1st USS America
The America was completed in 1782. In November of 1776 the Continental Congress ordered the construction of a 74-gun ship of the line to be named America. This specific class of warship was the state-of-the-art naval weapon of the late eighteenth century, and one of the most complex engineering constructions of its day. America was also the biggest ship built in North America at the time. She was constructed in Portsmouth, New Hampshire, overseen and launched by Capt. John Paul Jones. However, America fell victim to politics and even before completion was given to America's ally – France -- in a grand gesture. Although popularly believed to be the first USS America, she was never commissioned as a U.S. Naval Ship. For more history on the first USS America visit the Navy Archive page at http://www.history.navy.mil/danfs/a8/america-i.htm.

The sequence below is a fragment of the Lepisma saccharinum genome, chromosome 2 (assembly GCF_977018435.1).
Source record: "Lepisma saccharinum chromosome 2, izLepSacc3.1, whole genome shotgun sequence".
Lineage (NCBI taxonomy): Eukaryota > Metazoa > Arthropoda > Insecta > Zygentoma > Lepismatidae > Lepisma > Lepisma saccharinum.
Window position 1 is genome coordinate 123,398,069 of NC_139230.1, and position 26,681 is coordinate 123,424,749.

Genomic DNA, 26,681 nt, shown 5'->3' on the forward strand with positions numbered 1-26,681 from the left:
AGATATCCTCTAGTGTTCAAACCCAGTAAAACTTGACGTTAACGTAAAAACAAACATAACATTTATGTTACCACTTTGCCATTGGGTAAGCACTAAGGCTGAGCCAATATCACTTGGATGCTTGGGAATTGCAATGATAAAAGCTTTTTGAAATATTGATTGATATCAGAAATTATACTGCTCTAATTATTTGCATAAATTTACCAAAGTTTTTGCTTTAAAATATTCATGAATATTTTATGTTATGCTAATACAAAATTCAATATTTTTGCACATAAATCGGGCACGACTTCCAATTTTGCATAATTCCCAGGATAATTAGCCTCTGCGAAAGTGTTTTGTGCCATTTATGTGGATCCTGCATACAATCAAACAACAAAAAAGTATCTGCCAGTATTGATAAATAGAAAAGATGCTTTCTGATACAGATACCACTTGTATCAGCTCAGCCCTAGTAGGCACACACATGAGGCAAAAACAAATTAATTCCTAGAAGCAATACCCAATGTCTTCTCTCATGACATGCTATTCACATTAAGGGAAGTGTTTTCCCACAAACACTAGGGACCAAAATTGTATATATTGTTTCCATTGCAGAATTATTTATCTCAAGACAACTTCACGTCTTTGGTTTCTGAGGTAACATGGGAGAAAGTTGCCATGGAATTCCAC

The first USS America was originally built as a schooner-rigged yacht in New York City and launched on 3 May 1851. The yacht was constructed for a syndicate headed by John Cox Stevens, the commodore of the New York Yacht Club, and including other prominent sportsmen who wished to win recognition for American shipbuilding and sailing skill. She established her fame when she won the trophy, the “America’s Cup,” from the Royal Yacht Squadron at Cowes, England, on 22 August 1851 – a triumph personally witnessed by Queen Victoria. Subsequently renamed Camilla, she was acquired by the Confederate government for service as a blockade runner and despatch boat and arrived at Charleston, S.C., in April 1861. Renamed Memphis but apparently never employed in her intended role, the schooner was scuttled to prevent her use by the Federal Navy. Raised and reconditioned, she was recommissioned under her former name, America, and served with the South Atlantic Blockading Squadron, taking part in two captures. withdrawn from blockading service in 1863, she served as a practice [training] ship, first at Newport, R.I., then at Annapolis, Md.; during the ensuing decade; among her commanding officers during that period was Lt. Comdr. George Dewey, future victor of Manila Bay. Sold to private ownership in 1873, America was ultimately returned to the Navy in 1921. Classified as a naval relic (IX 41) in 1941, America suffered irreparable damage in 1942, and was scrapped in 1945.